Don’t Fall For Phishing
Social engineering – the use of natural human tendencies to maneuver people into helping you achieve a goal – is a pervasive hacker tool to gather information or trick people into installing malware on their machines that allows the hacker to control their computer – a practice known as pharming.
There are tons of resources on the Internet for how to spot phishing and pharming scams. FDIC has a good start, but a few basic rules to keep in mind:
- A legitimate outfit will never ask you for personal information by email. They don’t need to — if someone with a legitimate need to know needs access to your account, they can get it without asking you.
- A lot of phishers will make threats, try to scare you, or set a deadline for you to act. If you see any of these items, think, because that’s exactly what they’re trying to get you not to do. It’s probably a scam.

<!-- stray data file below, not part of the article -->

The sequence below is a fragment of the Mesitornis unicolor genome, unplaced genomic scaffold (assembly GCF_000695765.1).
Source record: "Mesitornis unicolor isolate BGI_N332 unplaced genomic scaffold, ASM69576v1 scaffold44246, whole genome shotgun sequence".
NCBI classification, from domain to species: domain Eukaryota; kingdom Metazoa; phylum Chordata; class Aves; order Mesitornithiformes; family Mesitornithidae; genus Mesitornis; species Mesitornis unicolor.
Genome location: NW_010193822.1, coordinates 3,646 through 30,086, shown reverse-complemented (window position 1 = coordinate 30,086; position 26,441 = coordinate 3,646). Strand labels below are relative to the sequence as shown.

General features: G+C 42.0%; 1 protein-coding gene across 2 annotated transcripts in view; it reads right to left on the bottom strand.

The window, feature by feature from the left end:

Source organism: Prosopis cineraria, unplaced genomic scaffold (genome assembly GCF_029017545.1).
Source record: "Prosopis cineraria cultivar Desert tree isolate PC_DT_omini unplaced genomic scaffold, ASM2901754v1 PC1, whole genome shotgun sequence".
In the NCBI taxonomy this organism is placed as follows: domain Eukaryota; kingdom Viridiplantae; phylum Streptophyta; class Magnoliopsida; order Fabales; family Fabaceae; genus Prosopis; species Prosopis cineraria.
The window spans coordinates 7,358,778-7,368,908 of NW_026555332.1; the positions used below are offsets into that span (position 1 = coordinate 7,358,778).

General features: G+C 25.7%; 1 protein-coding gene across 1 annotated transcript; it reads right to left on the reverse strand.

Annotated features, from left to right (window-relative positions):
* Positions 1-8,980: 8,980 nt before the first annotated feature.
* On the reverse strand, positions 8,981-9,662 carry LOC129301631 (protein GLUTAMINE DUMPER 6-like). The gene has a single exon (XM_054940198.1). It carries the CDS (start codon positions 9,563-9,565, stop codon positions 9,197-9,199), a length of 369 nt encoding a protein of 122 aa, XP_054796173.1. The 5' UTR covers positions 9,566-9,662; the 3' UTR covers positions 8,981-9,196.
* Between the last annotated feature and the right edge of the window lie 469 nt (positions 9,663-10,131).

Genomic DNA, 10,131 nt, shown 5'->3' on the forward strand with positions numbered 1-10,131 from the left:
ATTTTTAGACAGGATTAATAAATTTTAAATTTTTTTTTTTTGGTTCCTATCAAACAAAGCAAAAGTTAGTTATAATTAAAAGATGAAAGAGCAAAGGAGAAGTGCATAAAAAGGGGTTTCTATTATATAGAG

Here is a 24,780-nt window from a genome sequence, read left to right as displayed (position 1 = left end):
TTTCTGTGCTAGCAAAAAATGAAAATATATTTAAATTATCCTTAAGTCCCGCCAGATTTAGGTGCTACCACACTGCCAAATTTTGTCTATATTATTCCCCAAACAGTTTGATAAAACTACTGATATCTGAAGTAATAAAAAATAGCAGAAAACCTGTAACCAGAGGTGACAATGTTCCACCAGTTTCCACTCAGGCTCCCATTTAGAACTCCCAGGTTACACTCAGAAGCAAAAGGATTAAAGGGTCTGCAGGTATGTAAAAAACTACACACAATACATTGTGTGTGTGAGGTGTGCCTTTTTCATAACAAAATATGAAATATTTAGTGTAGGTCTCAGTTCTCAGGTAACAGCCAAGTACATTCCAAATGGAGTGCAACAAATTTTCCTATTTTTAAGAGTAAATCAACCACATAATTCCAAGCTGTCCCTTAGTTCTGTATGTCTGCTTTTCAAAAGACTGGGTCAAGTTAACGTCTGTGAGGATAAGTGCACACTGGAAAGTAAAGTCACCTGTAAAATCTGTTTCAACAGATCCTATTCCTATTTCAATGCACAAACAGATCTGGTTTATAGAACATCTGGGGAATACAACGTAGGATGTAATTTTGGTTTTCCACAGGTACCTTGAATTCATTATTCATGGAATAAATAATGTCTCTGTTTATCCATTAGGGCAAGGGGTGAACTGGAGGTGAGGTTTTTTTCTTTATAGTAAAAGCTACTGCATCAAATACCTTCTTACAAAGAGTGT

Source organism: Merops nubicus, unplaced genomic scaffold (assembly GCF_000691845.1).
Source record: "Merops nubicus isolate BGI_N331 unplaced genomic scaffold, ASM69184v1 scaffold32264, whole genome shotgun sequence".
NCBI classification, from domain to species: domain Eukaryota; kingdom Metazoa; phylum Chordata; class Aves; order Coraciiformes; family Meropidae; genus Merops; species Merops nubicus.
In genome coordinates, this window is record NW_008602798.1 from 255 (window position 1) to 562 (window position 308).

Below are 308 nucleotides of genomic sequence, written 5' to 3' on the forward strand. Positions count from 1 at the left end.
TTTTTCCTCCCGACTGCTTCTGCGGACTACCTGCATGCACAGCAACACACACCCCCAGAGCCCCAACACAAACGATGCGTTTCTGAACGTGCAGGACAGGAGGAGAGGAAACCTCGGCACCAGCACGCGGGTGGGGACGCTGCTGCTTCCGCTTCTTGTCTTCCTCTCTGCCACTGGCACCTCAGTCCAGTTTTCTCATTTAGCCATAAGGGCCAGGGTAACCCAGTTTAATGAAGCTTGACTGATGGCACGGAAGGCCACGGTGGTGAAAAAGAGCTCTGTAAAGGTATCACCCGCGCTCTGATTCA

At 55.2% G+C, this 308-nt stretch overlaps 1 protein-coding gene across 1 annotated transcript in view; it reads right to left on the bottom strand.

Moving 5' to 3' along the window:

- Who are you again? If it’s something you’re not expecting or from someone you don’t know, check the headers. If it appears to be from you, is from another country, or otherwise looks funny, it’s a scam. If the headers are missing or incomplete, it’s definitely a scam.
- Is the promise too good to be true? Remember: if it seems too good to be true, it probably is.
- Do they want something (usually money) up front? If so, chances are it’s a scam.
- Never click on a link in an email that you aren’t expecting. Right click or hover over the link to see where it really goes — if it doesn’t match, it’s a scam. Look for misspellings and transposed letters.
- Be cautious of attachments. Scan everything before you open it, and if you didn’t expect it, don’t open it at all.
Keep Your Anti-Virus Up To Date
If you don’t have an anti-virus program, get one. If it’s expired, renew it. Update it weekly on a schedule.
WARNING: Think about who makes your anti-virus program. Should you trust an anti-virus made in Russia? Probably not.